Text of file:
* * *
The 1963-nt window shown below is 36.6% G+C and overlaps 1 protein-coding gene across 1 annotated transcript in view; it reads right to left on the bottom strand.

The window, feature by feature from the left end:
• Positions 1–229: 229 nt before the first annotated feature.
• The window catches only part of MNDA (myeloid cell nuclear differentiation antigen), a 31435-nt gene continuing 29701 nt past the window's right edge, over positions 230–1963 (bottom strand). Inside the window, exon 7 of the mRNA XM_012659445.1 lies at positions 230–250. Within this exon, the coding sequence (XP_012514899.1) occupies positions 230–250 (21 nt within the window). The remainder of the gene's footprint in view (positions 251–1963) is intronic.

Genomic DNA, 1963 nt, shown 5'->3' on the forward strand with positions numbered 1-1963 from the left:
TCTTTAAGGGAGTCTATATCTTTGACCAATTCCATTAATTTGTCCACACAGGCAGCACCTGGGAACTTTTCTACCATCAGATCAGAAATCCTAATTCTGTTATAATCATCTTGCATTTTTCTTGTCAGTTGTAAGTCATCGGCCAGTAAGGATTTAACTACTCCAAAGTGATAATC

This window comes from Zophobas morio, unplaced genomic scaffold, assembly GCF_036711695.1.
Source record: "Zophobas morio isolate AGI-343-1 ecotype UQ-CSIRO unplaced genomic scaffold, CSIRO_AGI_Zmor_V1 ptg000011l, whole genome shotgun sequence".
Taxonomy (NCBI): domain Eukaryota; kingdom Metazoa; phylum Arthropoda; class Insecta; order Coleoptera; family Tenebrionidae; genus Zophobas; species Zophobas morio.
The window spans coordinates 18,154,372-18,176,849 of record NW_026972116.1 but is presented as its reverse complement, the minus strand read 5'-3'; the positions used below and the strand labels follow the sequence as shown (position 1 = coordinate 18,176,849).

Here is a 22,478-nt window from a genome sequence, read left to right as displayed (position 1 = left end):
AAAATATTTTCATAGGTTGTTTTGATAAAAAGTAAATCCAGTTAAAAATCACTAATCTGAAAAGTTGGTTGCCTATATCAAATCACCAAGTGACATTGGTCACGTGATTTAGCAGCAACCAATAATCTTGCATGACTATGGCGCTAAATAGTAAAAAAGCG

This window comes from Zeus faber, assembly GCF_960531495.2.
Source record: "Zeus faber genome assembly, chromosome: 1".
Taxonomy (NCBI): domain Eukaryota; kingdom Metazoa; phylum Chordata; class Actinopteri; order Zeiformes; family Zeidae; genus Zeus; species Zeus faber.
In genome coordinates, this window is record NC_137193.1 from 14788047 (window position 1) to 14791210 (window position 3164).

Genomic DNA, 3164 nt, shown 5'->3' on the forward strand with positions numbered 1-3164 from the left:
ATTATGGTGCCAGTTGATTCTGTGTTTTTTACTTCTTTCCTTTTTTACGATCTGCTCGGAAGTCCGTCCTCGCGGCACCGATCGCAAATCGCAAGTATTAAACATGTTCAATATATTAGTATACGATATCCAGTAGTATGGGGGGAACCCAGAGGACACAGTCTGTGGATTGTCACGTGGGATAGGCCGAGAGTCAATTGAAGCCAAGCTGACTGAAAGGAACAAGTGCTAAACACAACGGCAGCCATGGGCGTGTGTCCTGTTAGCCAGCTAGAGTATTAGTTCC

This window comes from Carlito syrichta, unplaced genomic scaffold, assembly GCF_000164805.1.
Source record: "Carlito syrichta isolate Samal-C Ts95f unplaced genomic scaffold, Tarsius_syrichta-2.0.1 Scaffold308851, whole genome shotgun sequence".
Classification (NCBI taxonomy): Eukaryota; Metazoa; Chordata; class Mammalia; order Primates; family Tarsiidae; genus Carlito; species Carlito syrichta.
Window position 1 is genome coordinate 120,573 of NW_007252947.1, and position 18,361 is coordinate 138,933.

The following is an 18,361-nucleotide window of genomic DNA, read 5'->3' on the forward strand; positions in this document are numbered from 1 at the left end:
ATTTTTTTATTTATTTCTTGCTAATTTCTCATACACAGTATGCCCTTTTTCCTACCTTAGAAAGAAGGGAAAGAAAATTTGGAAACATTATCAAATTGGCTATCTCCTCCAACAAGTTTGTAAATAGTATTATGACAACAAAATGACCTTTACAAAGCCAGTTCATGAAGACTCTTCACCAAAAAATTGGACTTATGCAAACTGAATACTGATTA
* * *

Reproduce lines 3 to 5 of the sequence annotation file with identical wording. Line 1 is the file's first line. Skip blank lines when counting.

• Positions 1–229: 229 nt before the first annotated feature.
• The window catches only part of MNDA (myeloid cell nuclear differentiation antigen), a 31435-nt gene continuing 29701 nt past the window's right edge, over positions 230–1963 (bottom strand). Inside the window, exon 7 of the mRNA XM_012659445.1 lies at positions 230–250. Within this exon, the coding sequence (XP_012514899.1) occupies positions 230–250 (21 nt within the window). The remainder of the gene's footprint in view (positions 251–1963) is intronic.

Genomic DNA, 1963 nt, shown 5'->3' on the forward strand with positions numbered 1-1963 from the left: